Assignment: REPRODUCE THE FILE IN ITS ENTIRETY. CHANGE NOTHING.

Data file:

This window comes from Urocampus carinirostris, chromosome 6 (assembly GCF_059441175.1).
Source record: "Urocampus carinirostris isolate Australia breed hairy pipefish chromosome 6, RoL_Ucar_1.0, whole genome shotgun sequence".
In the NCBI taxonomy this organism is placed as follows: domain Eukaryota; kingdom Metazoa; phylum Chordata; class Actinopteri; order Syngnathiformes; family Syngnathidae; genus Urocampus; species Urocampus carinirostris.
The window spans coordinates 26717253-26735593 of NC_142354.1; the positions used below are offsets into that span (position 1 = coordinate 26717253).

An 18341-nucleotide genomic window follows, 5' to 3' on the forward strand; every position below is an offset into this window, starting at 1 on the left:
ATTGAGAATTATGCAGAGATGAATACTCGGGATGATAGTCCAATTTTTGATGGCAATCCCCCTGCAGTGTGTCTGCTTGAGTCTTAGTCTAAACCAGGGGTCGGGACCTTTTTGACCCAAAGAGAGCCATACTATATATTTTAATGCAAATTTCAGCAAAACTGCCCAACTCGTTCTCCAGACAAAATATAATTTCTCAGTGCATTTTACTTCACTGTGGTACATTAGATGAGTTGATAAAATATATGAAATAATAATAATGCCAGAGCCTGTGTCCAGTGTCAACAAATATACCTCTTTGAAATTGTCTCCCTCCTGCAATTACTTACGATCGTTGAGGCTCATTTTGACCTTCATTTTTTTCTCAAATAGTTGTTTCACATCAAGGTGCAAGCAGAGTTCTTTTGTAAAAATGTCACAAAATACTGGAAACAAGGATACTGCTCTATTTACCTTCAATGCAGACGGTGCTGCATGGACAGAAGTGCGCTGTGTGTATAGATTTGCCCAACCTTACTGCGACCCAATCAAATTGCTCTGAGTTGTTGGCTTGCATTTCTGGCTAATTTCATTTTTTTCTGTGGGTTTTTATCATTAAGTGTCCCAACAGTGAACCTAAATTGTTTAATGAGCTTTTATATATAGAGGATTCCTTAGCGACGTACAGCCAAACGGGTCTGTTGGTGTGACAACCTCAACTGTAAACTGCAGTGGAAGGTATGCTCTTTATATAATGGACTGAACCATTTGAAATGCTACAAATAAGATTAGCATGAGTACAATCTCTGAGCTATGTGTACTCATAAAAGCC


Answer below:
This window comes from Urocampus carinirostris, chromosome 6 (assembly GCF_059441175.1).
Source record: "Urocampus carinirostris isolate Australia breed hairy pipefish chromosome 6, RoL_Ucar_1.0, whole genome shotgun sequence".
In the NCBI taxonomy this organism is placed as follows: domain Eukaryota; kingdom Metazoa; phylum Chordata; class Actinopteri; order Syngnathiformes; family Syngnathidae; genus Urocampus; species Urocampus carinirostris.
The window spans coordinates 26717253-26735593 of NC_142354.1; the positions used below are offsets into that span (position 1 = coordinate 26717253).

An 18341-nucleotide genomic window follows, 5' to 3' on the forward strand; every position below is an offset into this window, starting at 1 on the left:
ATTGAGAATTATGCAGAGATGAATACTCGGGATGATAGTCCAATTTTTGATGGCAATCCCCCTGCAGTGTGTCTGCTTGAGTCTTAGTCTAAACCAGGGGTCGGGACCTTTTTGACCCAAAGAGAGCCATACTATATATTTTAATGCAAATTTCAGCAAAACTGCCCAACTCGTTCTCCAGACAAAATATAATTTCTCAGTGCATTTTACTTCACTGTGGTACATTAGATGAGTTGATAAAATATATGAAATAATAATAATGCCAGAGCCTGTGTCCAGTGTCAACAAATATACCTCTTTGAAATTGTCTCCCTCCTGCAATTACTTACGATCGTTGAGGCTCATTTTGACCTTCATTTTTTTCTCAAATAGTTGTTTCACATCAAGGTGCAAGCAGAGTTCTTTTGTAAAAATGTCACAAAATACTGGAAACAAGGATACTGCTCTATTTACCTTCAATGCAGACGGTGCTGCATGGACAGAAGTGCGCTGTGTGTATAGATTTGCCCAACCTTACTGCGACCCAATCAAATTGCTCTGAGTTGTTGGCTTGCATTTCTGGCTAATTTCATTTTTTTCTGTGGGTTTTTATCATTAAGTGTCCCAACAGTGAACCTAAATTGTTTAATGAGCTTTTATATATAGAGGATTCCTTAGCGACGTACAGCCAAACGGGTCTGTTGGTGTGACAACCTCAACTGTAAACTGCAGTGGAAGGTATGCTCTTTATATAATGGACTGAACCATTTGAAATGCTACAAATAAGATTAGCATGAGTACAATCTCTGAGCTATGTGTACTCATAAAAGCC